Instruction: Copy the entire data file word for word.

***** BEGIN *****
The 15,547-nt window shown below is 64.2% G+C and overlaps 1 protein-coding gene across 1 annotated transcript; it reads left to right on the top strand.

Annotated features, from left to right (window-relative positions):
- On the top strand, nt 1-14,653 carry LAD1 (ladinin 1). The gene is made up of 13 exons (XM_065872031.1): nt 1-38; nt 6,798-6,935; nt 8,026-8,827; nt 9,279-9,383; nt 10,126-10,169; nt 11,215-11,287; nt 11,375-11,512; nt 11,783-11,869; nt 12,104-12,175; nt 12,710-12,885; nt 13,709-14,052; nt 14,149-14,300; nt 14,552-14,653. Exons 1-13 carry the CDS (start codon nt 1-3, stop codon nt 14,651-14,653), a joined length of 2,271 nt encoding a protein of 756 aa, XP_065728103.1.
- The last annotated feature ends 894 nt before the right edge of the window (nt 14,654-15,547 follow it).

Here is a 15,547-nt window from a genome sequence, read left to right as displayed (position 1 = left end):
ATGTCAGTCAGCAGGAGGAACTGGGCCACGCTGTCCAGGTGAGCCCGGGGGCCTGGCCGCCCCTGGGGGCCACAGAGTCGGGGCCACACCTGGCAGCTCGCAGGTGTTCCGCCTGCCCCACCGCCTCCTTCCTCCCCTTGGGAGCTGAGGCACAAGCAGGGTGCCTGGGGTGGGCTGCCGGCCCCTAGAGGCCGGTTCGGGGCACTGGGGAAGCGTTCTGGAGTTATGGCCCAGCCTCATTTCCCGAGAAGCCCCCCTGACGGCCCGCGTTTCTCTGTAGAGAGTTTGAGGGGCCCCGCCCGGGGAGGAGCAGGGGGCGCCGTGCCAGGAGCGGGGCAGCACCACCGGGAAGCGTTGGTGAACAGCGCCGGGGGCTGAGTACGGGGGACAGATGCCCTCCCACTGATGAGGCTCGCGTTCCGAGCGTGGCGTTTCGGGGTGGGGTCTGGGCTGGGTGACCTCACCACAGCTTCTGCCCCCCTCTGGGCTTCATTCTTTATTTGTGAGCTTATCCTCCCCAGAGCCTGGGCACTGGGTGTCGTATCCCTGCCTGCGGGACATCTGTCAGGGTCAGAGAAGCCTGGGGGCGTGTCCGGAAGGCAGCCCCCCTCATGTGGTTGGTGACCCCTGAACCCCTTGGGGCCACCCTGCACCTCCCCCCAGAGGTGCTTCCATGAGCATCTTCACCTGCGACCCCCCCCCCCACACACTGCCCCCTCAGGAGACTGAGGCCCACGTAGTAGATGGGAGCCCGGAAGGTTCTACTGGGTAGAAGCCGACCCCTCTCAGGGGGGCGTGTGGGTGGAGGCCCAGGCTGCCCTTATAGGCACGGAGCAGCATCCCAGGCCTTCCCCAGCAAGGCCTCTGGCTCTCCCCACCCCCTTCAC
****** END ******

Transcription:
The 15,547-nt window shown below is 64.2% G+C and overlaps 1 protein-coding gene across 1 annotated transcript; it reads left to right on the top strand.

Annotated features, from left to right (window-relative positions):
- On the top strand, nt 1-14,653 carry LAD1 (ladinin 1). The gene is made up of 13 exons (XM_065872031.1): nt 1-38; nt 6,798-6,935; nt 8,026-8,827; nt 9,279-9,383; nt 10,126-10,169; nt 11,215-11,287; nt 11,375-11,512; nt 11,783-11,869; nt 12,104-12,175; nt 12,710-12,885; nt 13,709-14,052; nt 14,149-14,300; nt 14,552-14,653. Exons 1-13 carry the CDS (start codon nt 1-3, stop codon nt 14,651-14,653), a joined length of 2,271 nt encoding a protein of 756 aa, XP_065728103.1.
- The last annotated feature ends 894 nt before the right edge of the window (nt 14,654-15,547 follow it).

Here is a 15,547-nt window from a genome sequence, read left to right as displayed (position 1 = left end):
ATGTCAGTCAGCAGGAGGAACTGGGCCACGCTGTCCAGGTGAGCCCGGGGGCCTGGCCGCCCCTGGGGGCCACAGAGTCGGGGCCACACCTGGCAGCTCGCAGGTGTTCCGCCTGCCCCACCGCCTCCTTCCTCCCCTTGGGAGCTGAGGCACAAGCAGGGTGCCTGGGGTGGGCTGCCGGCCCCTAGAGGCCGGTTCGGGGCACTGGGGAAGCGTTCTGGAGTTATGGCCCAGCCTCATTTCCCGAGAAGCCCCCCTGACGGCCCGCGTTTCTCTGTAGAGAGTTTGAGGGGCCCCGCCCGGGGAGGAGCAGGGGGCGCCGTGCCAGGAGCGGGGCAGCACCACCGGGAAGCGTTGGTGAACAGCGCCGGGGGCTGAGTACGGGGGACAGATGCCCTCCCACTGATGAGGCTCGCGTTCCGAGCGTGGCGTTTCGGGGTGGGGTCTGGGCTGGGTGACCTCACCACAGCTTCTGCCCCCCTCTGGGCTTCATTCTTTATTTGTGAGCTTATCCTCCCCAGAGCCTGGGCACTGGGTGTCGTATCCCTGCCTGCGGGACATCTGTCAGGGTCAGAGAAGCCTGGGGGCGTGTCCGGAAGGCAGCCCCCCTCATGTGGTTGGTGACCCCTGAACCCCTTGGGGCCACCCTGCACCTCCCCCCAGAGGTGCTTCCATGAGCATCTTCACCTGCGACCCCCCCCCCCACACACTGCCCCCTCAGGAGACTGAGGCCCACGTAGTAGATGGGAGCCCGGAAGGTTCTACTGGGTAGAAGCCGACCCCTCTCAGGGGGGCGTGTGGGTGGAGGCCCAGGCTGCCCTTATAGGCACGGAGCAGCATCCCAGGCCTTCCCCAGCAAGGCCTCTGGCTCTCCCCACCCCCTTCAC